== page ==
TLB, large pages and prefetching

TLB, large pages and prefetching

Hi all,

I have a couple of questions regarding the interaction of TLB, large pages and software prefetching:

1) As far as I understood from the documentation, for Nehalem and Sandy Bridge when using 2MB pages, there are only 32 entries available in DTLB1 and second level DTLB2 is not used. Can somebody confirm this?

2) When using 2MB pages, TLB miss handling cost, i.e. page walks are cheaper in 64-bit Linux due to 3-level page table directories instead of 4-level. Essentially, page walks require 3 times memory access instead 4 to read relevant page directory and page table entries. Does this reasoning make sense? Any ideas about the caching issues of page directory and page table entries?

3) Software prefetching becomes much more effective with 2MB pages in comparison to 4KB regular pages. What can be the reason for this observation? I always thought software prefetch instructions does not cross page boundaries but apparently the "Optimization Reference Manual" page 213 says that "In Intel Core microarchitecture, software PREFETCH instructions can prefetch beyond page boundaries and can perform one-to-four page walks". But there is no information regarding the situation in Nehalem and Sandy Bridge. Any ideas about this?


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3) It's hardware prefetch which stops at page boundaries. Software prefetch can cross pages, but you generally tune it to minimize the effect of in-page cache miss. it's generally impractical to prefetch far enough ahead to overcome the TLB miss overhead, so you can expect to see better performance when using a small enough number of huge pages.

Hi Tim,

Thanks for the reply. Can you suggest any reference for detailed information on how software prefetches are handled. I am still confused:

"Optimization Reference Manual" page 213 says:

Software PREFETCH operations work the same way as do load from memory operations, with the following exceptions:
• Software PREFETCH instructions retire after virtual to physical address translation is completed.
• If an exception, such as page fault, is required to prefetch the data, then the software prefetch instruction retires without prefetching data.

On the other hand, page 368 says:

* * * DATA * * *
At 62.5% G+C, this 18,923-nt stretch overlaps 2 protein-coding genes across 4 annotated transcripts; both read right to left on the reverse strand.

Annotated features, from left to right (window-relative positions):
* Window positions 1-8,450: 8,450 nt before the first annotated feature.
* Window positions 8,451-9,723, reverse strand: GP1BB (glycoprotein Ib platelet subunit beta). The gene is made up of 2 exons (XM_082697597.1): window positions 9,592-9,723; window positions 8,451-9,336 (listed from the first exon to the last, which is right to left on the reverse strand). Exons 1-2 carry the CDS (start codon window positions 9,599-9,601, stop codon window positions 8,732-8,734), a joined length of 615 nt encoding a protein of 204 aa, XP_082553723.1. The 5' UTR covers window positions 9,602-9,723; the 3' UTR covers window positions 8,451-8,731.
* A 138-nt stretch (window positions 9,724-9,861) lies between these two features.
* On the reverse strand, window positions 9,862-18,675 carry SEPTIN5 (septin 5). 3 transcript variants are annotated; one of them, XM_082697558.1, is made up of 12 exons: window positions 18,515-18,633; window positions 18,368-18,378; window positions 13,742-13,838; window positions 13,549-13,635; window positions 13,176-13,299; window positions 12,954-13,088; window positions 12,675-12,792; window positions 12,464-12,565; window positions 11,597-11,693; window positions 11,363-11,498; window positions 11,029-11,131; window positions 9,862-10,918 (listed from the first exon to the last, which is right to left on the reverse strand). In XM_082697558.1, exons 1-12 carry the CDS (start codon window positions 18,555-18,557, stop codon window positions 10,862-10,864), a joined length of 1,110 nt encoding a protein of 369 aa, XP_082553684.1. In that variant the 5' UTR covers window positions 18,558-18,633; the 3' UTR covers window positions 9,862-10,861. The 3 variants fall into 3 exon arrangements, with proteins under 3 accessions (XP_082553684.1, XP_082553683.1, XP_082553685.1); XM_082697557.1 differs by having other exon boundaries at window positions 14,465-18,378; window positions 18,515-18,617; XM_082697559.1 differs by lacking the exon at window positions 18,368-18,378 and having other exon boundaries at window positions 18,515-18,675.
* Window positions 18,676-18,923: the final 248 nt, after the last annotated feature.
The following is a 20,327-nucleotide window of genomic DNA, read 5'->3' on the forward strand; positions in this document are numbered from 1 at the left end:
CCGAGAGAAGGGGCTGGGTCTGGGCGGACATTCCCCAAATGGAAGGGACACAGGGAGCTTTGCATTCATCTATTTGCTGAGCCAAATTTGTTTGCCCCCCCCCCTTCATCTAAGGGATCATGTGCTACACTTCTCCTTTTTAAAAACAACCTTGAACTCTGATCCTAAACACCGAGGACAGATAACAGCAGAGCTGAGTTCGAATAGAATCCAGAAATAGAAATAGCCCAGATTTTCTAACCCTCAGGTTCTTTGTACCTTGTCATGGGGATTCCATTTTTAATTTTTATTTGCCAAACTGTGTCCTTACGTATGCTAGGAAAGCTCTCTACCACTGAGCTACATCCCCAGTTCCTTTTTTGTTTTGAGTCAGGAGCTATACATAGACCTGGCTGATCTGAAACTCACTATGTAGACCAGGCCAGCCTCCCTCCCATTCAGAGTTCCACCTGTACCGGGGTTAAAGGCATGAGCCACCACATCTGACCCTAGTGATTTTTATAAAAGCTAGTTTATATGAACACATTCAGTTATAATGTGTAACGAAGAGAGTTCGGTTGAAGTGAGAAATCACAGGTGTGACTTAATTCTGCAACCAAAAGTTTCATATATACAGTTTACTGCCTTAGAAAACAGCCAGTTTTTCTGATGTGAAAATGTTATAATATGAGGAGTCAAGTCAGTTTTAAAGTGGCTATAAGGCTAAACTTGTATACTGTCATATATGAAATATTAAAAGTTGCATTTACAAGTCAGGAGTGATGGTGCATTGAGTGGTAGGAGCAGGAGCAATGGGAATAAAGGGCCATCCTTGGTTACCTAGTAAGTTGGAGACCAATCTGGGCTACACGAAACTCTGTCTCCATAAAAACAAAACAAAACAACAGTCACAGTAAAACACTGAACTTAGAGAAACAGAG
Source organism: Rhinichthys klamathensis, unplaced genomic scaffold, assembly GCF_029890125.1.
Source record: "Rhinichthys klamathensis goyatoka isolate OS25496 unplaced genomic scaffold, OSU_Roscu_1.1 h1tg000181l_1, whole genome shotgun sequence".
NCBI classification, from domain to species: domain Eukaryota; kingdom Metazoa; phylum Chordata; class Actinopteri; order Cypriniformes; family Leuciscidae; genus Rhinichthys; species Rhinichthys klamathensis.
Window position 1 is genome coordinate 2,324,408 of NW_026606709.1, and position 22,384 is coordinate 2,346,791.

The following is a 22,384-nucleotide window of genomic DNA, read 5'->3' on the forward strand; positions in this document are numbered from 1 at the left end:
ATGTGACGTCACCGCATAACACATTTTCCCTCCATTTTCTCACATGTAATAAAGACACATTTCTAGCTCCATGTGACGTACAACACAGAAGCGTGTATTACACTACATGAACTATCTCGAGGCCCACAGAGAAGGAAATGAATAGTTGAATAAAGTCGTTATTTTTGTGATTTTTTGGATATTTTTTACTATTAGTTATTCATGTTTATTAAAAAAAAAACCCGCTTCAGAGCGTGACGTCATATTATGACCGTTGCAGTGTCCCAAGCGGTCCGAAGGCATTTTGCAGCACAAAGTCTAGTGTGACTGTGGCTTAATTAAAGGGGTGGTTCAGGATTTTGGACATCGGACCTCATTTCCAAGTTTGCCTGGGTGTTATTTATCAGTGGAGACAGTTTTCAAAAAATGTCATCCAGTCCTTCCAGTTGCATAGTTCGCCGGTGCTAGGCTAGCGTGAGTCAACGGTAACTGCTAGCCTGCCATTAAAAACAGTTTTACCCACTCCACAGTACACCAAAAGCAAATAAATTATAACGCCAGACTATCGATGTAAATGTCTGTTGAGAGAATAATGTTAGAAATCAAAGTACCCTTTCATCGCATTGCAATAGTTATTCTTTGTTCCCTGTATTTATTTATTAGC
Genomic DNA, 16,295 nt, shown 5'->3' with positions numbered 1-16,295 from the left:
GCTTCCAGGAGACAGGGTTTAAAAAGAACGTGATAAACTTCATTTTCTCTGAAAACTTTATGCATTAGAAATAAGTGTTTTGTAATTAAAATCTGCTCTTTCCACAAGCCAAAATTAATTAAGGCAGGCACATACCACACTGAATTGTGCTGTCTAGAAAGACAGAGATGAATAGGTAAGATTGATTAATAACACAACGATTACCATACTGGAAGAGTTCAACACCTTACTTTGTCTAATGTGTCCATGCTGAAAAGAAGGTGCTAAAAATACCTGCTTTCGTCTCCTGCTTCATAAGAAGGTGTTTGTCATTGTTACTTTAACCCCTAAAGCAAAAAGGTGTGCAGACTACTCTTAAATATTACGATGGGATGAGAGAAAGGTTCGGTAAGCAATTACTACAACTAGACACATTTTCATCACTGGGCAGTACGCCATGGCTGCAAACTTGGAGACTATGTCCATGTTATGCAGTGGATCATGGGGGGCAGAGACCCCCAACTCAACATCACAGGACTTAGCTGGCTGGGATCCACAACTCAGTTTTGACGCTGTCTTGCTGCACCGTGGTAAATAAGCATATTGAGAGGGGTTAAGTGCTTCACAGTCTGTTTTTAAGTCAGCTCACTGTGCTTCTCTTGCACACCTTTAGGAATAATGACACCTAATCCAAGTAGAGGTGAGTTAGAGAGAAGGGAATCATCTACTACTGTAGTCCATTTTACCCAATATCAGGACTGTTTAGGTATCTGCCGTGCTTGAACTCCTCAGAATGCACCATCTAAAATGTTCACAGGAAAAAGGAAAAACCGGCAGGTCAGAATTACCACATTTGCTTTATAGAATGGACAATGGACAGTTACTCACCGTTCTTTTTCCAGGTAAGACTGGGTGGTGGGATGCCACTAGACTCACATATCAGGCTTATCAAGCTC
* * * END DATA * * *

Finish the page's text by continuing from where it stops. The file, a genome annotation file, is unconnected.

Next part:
There are cases where a PREFETCH will not perform the data prefetch. These include:
• PREFETCH causes a DTLB (Data Translation Lookaside Buffer) miss. This applies to Pentium 4 processors with CPUID signature corresponding to family 15, model 0, 1, or 2. PREFETCH resolves DTLB misses and fetches data on Pentium 4 processors with CPUID signature corresponding to family 15, model 3.

The second statement is probably only valid for Pentium 4, but where can I find up-to-date information about newer processors (i.e. Nehalem, Sandy Bridge)?

What you said implies prefetches cause page walks in case of a TLB miss and update the TLB with the new mapping after the page walk. Essentially, prefetch both prefetches to TLB and caches. Is that correct?


p.s. I'm still looking for comments to questions 1 and 2.

Imagen de John D. McCalpin

(1) The number and type of DTLB entries for Nehalem/Westmere and Sandy Bridge are described in the Intel SW Optimization Guide (document 248966, I am using revision 026). According to Table 2-9 on page 2-20, you are correct that the the DTLB has only 32 entries for 2MB pages and that the STLB has zero entries for 2MB pages.

(2) Using 2MB pages does remove one level of indirection from the hierarchical translation, but the processor contains a cache of higher-level translation entries, so not every TLB miss requires a multi-level table walk. I don't recall seeing any published details on the implementation of this cache, but there might be something out there?

Each level of the hierarchical address translation has the same overall structure -- a 4kB page contains 512 entries, each of which points to a 4kB page in the next lower level of the translation. So each level of the translation accounts for 9 address bits. For 4kB pages, there are 12 untranslated bits and 4*9=36 translated bits, matching the expected 48-bit virtual address range supported by the processor. 2MB pages use only the top 3 9-bit translations (27 bits) plus an untranslated 21 bits inside each page. 1 GB pages use only the top 2 9-bit translations (18 bits) plus an untranslated 30 bits inside each page. 4MB pages are a special case that are not much used any more.

Ignoring the possibility of caching higher-order translations for a moment:
(1) Using 4kB pages allows mapping 256kB (64 entries) with the DTLB and 2MB (512 entries) with the STLB.
(2) Using 2MB pages allows mapping 64MB (32 entries) with the DTLB, while the STLB is unused.
(3) Using 1GB pages allows mapping 4GB (4 entries) with the DTLB, while the STLB is unused.

The caching of the upper-order bits in the page translation makes virtual address locality beneficial. For example, a single entry in the top-level translation table provides the mapping for all virtual addresses that match in the upper 9 address bits -- so it covers a 39-bit virtual address range.
If you additionally cache a single entry from the second-level translation table, you can match all addresses that match in the top 18 bits, covering 30 bits of virtual address range (1 GB).

John D. McCalpin, PhD "Dr. Bandwidth"

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